googled64b77b4b03d2fae.html Anxiety, health, and our bodies

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Anxiety, health, and our bodies


Have you ever experienced a moment where you felt your heart "skip a beat"? It may give you an unusual sensation in your chest for a few moments and then goes away as quickly as it came. More often than not we get on with our day, barely giving the unusual feeling another thought. However, for some people this unexpected body sensation can trigger off anxiety and worry about the cause or if there are other health problems.

Hypersensitivity to body changes

Anxiety can cause physical body sensations, such as racing heart rate, dizziness, butterflies in the stomach and so on. These feelings are related to the body's natural way of responding to fear and preparing the body to "fight or flight" by moving blood from less important areas such as the fingers to bigger muscles of the leg, which can cause a sensation of pins and needles in the fingers. While this body response can occur in response to feeling anxious or worrying; sometimes the body change comes first and we experience anxiety in response to that sensation.

In the case of the heart "skipping a beat", this unpleasant sensation could lead to anxious thoughts about the cause, such as the possibility of having a heart attack or some other catastrophic health concern. Thinking about having a heart attack could lead to an increase in anxiety feelings, which causes a vicious cycle of experiencing physical sensations and excessive worry about the outcome. The end result is a panic attack - an overwhelming sensation of physical symptoms and anxiety.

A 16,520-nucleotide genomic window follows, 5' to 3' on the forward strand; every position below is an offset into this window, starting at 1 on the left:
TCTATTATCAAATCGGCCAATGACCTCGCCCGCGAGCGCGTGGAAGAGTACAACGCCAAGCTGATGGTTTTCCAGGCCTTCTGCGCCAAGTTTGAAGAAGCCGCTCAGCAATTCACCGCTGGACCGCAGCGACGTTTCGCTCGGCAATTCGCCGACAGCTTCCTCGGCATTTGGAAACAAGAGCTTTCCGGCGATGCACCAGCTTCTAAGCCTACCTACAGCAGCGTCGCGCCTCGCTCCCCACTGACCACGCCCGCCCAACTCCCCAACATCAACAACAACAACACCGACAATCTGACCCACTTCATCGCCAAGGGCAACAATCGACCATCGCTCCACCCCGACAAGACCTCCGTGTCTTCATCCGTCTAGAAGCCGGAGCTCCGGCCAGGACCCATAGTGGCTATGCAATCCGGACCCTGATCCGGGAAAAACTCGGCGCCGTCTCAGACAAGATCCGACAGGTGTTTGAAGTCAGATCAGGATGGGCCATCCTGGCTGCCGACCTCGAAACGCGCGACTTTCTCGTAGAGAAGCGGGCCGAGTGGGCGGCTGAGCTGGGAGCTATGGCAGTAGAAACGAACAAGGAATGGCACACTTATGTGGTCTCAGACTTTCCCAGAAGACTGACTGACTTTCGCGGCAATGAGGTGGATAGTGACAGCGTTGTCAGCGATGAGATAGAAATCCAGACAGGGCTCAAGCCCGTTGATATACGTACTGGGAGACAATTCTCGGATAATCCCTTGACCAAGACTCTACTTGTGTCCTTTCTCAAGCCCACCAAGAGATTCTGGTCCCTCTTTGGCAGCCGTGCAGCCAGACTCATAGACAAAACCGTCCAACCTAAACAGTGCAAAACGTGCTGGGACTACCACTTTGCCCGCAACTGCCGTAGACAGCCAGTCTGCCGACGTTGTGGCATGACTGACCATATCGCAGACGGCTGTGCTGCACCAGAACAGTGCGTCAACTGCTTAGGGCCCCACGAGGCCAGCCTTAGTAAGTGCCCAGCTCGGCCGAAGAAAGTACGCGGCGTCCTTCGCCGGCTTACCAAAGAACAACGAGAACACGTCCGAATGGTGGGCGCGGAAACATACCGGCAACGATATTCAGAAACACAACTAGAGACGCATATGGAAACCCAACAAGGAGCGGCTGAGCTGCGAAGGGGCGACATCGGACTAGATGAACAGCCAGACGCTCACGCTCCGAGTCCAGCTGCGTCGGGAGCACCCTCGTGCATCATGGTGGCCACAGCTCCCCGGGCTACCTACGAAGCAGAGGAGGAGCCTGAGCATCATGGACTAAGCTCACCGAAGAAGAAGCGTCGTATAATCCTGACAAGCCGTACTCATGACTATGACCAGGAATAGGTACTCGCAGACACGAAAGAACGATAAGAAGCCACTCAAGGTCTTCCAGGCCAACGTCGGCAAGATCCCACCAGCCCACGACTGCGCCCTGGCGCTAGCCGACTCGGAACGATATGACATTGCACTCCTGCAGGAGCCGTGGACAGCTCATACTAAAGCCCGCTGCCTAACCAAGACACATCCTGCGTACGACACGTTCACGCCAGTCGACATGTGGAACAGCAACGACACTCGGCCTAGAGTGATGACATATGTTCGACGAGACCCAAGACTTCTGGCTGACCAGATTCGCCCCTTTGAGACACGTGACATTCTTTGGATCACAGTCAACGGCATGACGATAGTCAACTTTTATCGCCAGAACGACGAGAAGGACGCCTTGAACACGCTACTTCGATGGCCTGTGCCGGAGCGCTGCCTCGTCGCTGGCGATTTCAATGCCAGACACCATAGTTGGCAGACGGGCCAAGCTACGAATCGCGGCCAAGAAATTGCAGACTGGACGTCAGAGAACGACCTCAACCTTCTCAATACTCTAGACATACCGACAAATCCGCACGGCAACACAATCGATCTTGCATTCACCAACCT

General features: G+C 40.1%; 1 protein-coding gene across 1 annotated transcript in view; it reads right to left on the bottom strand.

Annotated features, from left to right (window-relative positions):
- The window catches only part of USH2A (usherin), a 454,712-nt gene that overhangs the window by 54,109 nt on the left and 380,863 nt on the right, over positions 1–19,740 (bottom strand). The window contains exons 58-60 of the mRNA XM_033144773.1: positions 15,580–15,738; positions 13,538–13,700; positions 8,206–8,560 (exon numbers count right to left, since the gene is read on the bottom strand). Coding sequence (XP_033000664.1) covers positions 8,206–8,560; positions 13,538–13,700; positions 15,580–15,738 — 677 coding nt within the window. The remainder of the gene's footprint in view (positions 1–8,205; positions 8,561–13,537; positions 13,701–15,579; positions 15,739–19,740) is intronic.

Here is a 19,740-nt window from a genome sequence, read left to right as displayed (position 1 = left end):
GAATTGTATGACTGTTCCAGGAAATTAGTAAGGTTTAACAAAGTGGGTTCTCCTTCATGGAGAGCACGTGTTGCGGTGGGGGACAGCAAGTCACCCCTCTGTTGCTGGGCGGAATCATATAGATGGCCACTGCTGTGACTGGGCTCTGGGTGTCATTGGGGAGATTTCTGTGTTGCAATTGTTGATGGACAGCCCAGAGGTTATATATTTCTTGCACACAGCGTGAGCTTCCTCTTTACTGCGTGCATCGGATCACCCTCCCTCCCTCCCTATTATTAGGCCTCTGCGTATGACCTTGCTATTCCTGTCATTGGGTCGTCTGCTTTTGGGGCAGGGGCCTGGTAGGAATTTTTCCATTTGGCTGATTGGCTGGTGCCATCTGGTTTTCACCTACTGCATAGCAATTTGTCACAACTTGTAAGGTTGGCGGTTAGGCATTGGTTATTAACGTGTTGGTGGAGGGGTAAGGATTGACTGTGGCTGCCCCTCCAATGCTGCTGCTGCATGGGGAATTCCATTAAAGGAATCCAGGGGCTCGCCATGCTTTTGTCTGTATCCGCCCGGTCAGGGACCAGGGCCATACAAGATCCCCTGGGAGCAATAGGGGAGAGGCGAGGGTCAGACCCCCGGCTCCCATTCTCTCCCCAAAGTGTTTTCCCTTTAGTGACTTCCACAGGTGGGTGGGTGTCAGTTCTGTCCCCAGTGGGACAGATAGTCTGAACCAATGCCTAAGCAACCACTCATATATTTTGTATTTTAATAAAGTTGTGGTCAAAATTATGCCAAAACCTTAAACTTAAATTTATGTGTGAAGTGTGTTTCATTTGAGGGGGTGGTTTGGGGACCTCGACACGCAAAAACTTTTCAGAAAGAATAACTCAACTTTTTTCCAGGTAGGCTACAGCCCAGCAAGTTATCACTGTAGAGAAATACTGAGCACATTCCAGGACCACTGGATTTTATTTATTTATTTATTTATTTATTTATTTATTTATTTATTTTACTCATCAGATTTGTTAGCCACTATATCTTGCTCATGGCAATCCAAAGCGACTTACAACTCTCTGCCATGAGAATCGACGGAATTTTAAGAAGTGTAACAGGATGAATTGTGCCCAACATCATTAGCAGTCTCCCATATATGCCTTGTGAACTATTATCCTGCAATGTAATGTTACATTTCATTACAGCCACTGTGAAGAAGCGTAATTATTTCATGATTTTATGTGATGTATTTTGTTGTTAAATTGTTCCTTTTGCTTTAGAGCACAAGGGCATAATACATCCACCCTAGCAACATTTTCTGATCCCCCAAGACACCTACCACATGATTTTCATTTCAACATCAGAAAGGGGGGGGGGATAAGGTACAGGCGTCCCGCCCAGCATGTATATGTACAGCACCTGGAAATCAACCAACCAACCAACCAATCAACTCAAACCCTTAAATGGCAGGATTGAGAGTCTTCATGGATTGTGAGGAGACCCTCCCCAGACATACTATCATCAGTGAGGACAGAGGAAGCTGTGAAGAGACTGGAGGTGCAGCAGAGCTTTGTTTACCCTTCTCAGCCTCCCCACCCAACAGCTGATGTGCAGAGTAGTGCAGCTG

Some people become hypersensitive to physical changes in their body - changes in heart rhythm, experiencing pain, aches or tension that have no obvious explanation. Again, this can lead to a vicious cycle of experiencing physical sensations and then worrying about the meaning or outcome. People who experience these symptoms can often perform some sort of 'checking' behaviour such as seeing their doctor, presenting to hospital, or seeking reassurance from their family members. Usually, the reassurance from others that they are not experiencing a significant health condition relieves them of anxiety - in the short term. If these symptoms and patterns of behaviour continue, it can lead to a diagnosis of Health Anxiety.

Treatment

The reality is that our bodies do many things that we have learnt not to focus on - breathing for example. Sometimes, like a computer program making a random error, our body does something unexpected - our heart suddenly beats irregularly for one or two beats, our muscles twitch, we experience a pain sensation in our gut and so on. People with Health Anxiety misinterpret these sensations as danger - even when they have been checked physically by a doctor. People with Health Anxiety tend to be inwardly focused - always noticing changes in their bodies, rather than focusing externally on what they are doing.

Treatment of Health Anxiety includes a thorough physical check from a doctor and a referral to a psychologist. Cognitive Behavioural Therapy is helpful in learning to identify and challenge anxious thoughts, re-evaluating risk levels, and tolerating uncomfortable (but harmless) physical sensations.

At Grove Psychology, our experienced psychologists are able to help you if you are experiencing symptoms of anxiety.

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